Monday, September 21, 2009

Now the real camp starts

All three of the Canadiens prized free agent acquisitions played in a game together for the first time Monday night, and they didn't disappoint.

Scott Gomez, Brian Gionta and Mike Cammalleri finished Monday's 4-3 win over the Cup champs playing on the same line, and that was a whole lot of speed coming at the Penguins in waves. Gionta found Gomez for a tap-in on the penalty kill, and Gionta and Cammalleri later played a little give-and-go in the slot before Gionta picked the top corner for his second of the night.

It was a fun little experiment, created out of necessity because Max Pacioretty was taken out with - get ready for it - an upper body injury. And while watching three players with so much speed burn it up together was very entertaining, it actually was a disservice because I felt Pacioretty was doing an excellent job playing with Gomez and Gionta.

Jacques Martin appeared to agree in his post-game assessment, but what I found was the most telling comment from the coach afterwards was how camp will now be kicked into overdrive.

With 19 players being cut Monday, training camp now gets into full gear and Martin can actually get to work on forming some line combinations for the upcoming season. After a day off Tuesday, Martin will have two practices and two games left to form his unit before the squad heads off for a team-bonding trip north of Toronto.

"The next four days are going to be important," Martin said. "We need to work on our systems and work on our habits. It takes time to change things."

Indeed, which is why I was wondering it took so long to trim the roster. When your team goes through very few changes over the summer, keeping a bunch of kids hanging around has a benefit, to see how they react to the speed and pressure of NHL competition. But in this case, would it not have served Martin and the Habs better to cut it down to the core group much, much sooner than this?

I understand the Habs had five games in five days, and that created a necessity for extra bodies. But even now, guys like David Desharnais are still around, and even though I live the guy, he has no chance of making this team.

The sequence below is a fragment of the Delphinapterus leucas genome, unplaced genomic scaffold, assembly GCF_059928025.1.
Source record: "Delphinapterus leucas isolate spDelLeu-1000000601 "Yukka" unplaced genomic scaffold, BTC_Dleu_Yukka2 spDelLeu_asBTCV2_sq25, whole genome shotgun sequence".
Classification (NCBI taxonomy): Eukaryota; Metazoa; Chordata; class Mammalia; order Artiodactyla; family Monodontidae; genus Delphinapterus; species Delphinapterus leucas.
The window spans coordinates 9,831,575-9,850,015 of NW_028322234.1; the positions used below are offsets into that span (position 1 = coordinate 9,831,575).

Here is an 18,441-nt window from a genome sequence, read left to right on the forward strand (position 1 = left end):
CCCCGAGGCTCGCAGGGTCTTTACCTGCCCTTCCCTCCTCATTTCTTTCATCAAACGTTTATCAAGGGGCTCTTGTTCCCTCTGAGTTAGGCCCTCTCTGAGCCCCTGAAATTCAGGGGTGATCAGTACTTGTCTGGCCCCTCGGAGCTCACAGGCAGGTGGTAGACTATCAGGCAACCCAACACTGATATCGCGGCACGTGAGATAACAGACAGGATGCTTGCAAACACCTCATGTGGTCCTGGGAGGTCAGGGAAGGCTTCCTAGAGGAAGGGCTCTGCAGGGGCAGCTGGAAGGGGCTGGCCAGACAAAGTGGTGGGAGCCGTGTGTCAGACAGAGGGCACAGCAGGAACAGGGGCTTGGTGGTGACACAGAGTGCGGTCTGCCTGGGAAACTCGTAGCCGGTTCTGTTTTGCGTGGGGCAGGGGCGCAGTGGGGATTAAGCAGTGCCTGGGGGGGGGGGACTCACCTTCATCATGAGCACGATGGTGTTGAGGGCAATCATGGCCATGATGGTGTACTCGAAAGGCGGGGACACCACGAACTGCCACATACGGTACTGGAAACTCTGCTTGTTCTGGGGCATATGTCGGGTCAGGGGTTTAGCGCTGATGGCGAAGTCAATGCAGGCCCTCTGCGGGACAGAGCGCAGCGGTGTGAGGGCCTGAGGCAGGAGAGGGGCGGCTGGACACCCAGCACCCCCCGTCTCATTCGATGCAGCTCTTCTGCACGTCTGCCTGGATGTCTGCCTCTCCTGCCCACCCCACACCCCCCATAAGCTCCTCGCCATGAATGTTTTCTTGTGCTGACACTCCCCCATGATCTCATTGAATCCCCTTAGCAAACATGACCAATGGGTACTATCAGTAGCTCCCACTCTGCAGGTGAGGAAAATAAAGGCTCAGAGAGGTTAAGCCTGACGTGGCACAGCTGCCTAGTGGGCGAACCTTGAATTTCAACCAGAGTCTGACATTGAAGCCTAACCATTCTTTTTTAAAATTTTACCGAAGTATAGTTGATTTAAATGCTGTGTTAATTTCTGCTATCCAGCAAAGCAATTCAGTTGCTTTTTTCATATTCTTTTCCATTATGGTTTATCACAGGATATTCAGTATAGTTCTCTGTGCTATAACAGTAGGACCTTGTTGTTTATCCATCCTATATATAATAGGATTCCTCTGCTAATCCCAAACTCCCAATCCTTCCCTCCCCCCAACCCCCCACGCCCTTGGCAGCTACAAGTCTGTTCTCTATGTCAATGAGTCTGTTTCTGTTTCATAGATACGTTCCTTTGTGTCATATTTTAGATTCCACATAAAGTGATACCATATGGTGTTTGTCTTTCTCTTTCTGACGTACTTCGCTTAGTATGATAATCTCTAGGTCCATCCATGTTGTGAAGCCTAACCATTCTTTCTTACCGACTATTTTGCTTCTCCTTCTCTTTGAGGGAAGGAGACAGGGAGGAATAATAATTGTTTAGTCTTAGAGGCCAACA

Based on Monday night's game - and I have to admit here that it was the first pre-season contest I saw from start to finish - I would say that Guillaume Latendresse has to wake up and realize that his dream of a top six spot on the team is being wasted away. I read the other day that Martin said he needed an attitude adjustment, which makes me wonder if this guy is ever going to understand what it takes to be a top player.

Latendresse, and to a lesser extent his buddy Maxim Lapierre, coasted through the first two periods of the game. He got a goal in the third, but even that was on a wonky bounce off the boards that fooled an inexperienced goalie. But the reason that line was a little more effective in the third period was the addition of Andrei Kostitsyn - who also looked like he was drunk through the first 40 minutes of play.

I think that even though the three of them weren't outstanding Monday, it could be a combination that could eventually work and make that line a decent offensive threat while remaining somewhat responsible defensively. To me, Pacioretty continues to show that he is in fact the big top six forward and Latendresse isn't, but if you put Andrei on that line, then maybe being in the top nine isn't so bad either.

Finally, I've got to apologize for ignoring the blog of late. I had a bunch of stuff going on last week, then I had to go to Pittsburgh for three days for a project I'm working on that I'll fill all of you in on when I can, but now I'm back. And you can expect far more frequent contributions from yours truly from here on in.

4 comments:

Anonymous said...

Not sure how to comment on your twitter posts. Where you actually at the game? I was sitting in section 209, had friends in 117 and 104 and no one heard the boos during the PP??? Was it maybe coming from the upper deck and if so, it must of been weak!

I couldn't care less usually, but i really didn't hear a whimper either time during both of the tweets that you apparently heard them.

Arpon Basu said...

I was at the game sitting in the press box, which is as high up as you can get. Thank you for confirming a theory I've had for quite some time about booing at the Bell Centre. I've always wondered if it was louder on press row than in the seats, especially during the US anthem come playoff time. Now I know, because tonight's booing wasn't extremely loud, but it was definitely noticeable to me.

Michael said...

I heard it while watching TSN 2 last night. The last couple power plays we had there was some booing. Potentially they may have been booing Sid when he was taking time off the clock just skating the puck around, but it felt like the PP was getting booed when I was watching it.

I know that I commented to my buddy that the people at the Bell Centre need to calm down and let the team gel some more before getting on them about the PP.

The booing was also fairly loud on the TV, the mics must be close to where it is coming from.

Anonymous said...

welcome back arp!

i heard the booing and was pretty surprised. it was loud enough.

i'm also wondering, after watching monday's game, where this boring defensive system is, the one that's supposed to make us a threat this season? were the games up til now just an audition?

nk